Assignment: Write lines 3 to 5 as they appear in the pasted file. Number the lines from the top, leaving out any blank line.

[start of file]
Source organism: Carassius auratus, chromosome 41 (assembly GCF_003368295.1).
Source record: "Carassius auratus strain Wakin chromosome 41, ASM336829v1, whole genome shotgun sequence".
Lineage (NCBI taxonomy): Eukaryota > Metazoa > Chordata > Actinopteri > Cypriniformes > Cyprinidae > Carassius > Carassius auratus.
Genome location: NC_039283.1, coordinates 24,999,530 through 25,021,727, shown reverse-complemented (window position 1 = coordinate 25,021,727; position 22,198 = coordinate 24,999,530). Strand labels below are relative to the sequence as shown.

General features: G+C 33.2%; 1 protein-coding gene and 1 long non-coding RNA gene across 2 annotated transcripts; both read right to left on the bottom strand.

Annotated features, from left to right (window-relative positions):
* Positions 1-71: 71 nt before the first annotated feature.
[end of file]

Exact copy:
Lineage (NCBI taxonomy): Eukaryota > Metazoa > Chordata > Actinopteri > Cypriniformes > Cyprinidae > Carassius > Carassius auratus.
Genome location: NC_039283.1, coordinates 24,999,530 through 25,021,727, shown reverse-complemented (window position 1 = coordinate 25,021,727; position 22,198 = coordinate 24,999,530). Strand labels below are relative to the sequence as shown.

General features: G+C 33.2%; 1 protein-coding gene and 1 long non-coding RNA gene across 2 annotated transcripts; both read right to left on the bottom strand.